Company develops an affordable at-home test to diagnose endometriosis using menstrual blood, helping women to detect the condition earlier.

A woman consults her doctor about chronic pelvic pain. She describes her symptoms, but finds it difficult to quantify the discomfort, since everyone has a different threshold for suffering. “How do you know, as a doctor, that the pain of the person is abnormal?” says Angelika Lackner, a scientist in Austria. “How do you know, as a person, if your pain is abnormal?” The patient might be experiencing menstrual cramps. Then again, she might have endometriosis, a condition whereby the lining of the uterus starts to grow outside the uterine wall, and which affects one woman in ten.

Endometriosis can occur at any time during the reproductive phase of a woman’s life. Some patients have severe symptoms, others no symptoms at all.

Currently, the only way to test for it is through laparoscopic surgery. This obstacle to easy diagnosis means that it generally takes between six and 12 years from the onset of symptoms until a woman learns she has the condition. But early diagnosis is key in stopping disease progression; when untreated, endometriosis can lead to organ damage, internal scarring, or infertility. Up to 50% of women with endometriosis have a difficult time conceiving. 

Undiagnosed pain can strain one’s personal life, too, especially since endometriosis sometimes causes discomfort during sex. “So, it’s an issue with your relationships, your social relations, your family,” says Angelika. “If you don’t have a diagnosis, they think there’s nothing wrong with you.”

To tackle the lack of medical research and provide a quicker diagnosis to women suffering from endometriosis, Angelika created the start-up Diamens (a combination of “diagnosis” and “menstruation”).

Solving the problem with science

Angelika, a PhD student at Kepler University Linz, admits that female health issues can be difficult to decipher, since women have fluctuating cycles. Moreover, until recently, most medical research has targeted diseases that concern men.

She and three other female scientists pursuing their PhDs at Kepler University Linz in Austria grew frustrated by the situation, as well as the medical community’s lack of focus on the subject. They decided they would find a way to accelerate the diagnosis.

Working together with Dr Peter Oppelt, chair of the university’s gynaecology department and a World Endometriosis Society ambassador, the four scientists analysed the data of 1 000 patients, looking for something they had in common. “The goal is a simple and affordable diagnosis for endometriosis for everyone,” Dr Oppelt says.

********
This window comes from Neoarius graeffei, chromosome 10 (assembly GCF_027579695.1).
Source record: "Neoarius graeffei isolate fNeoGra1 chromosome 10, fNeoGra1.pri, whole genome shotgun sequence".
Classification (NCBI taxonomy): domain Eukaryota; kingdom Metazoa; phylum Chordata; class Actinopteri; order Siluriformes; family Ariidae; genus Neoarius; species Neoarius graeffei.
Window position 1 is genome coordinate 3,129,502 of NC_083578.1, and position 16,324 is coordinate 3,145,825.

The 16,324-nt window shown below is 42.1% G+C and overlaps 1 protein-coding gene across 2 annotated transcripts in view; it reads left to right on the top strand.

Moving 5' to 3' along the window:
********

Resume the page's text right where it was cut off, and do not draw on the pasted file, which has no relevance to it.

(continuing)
The detective work paid off. The group uncovered promising biomarkers, which they are using to develop an at-home test to diagnose endometriosis using menstrual blood.

© Diamens

Diamens is so young it’s not even a legal entity yet. They plan to launch the company early next year.

Their work is important enough that they were chosen as finalists in the 2023 European Investment Bank’s Social Innovation Tournament, which recognises entrepreneurs who are making a difference in their communities socially, ecologically, or environmentally.

A quick, affordable and necessary test

The four scientists are confident about the results of their research, which they will test with clinical trials next year. After the trials, there are regulatory hurdles to negotiate, and then they hope their test kit will be available by 2025 or 2026.

At first, they will target the B2B market, says Angelika, as it’s an easier starting point. Besides, “It’s really important to bring it into clinics, to make doctors aware, and give them an option” beyond surgery.

But the goal closest to their hearts is to provide the kits directly to the public, at a reasonable price point of under 100 euros. The team is still working out the details, but ideally, a woman could perform the test at home and mail it to the company, which would respond with a diagnosis and advice for next steps.

Angelika says that the markers they have identified can also provide possible targets for new medicines. As of now, there is no cure for endometriosis, only treatments, ranging from pain relief drugs to hormones to surgery. But even certain remedies are out of reach if a woman can’t figure out what’s wrong with her.

When the team of four go out and give talks about Diamens and endometriosis, Angelika is still surprised by the reactions: “There are so many women who have no clue, but come up and tell us, ‘Hey, I think I might have this.’ It’s shocking.” A large part of the challenge is simply spreading awareness—or, as she says, “showing them: You’re not crazy. You do have pain, and that pain needs a diagnosis.”

© Diamens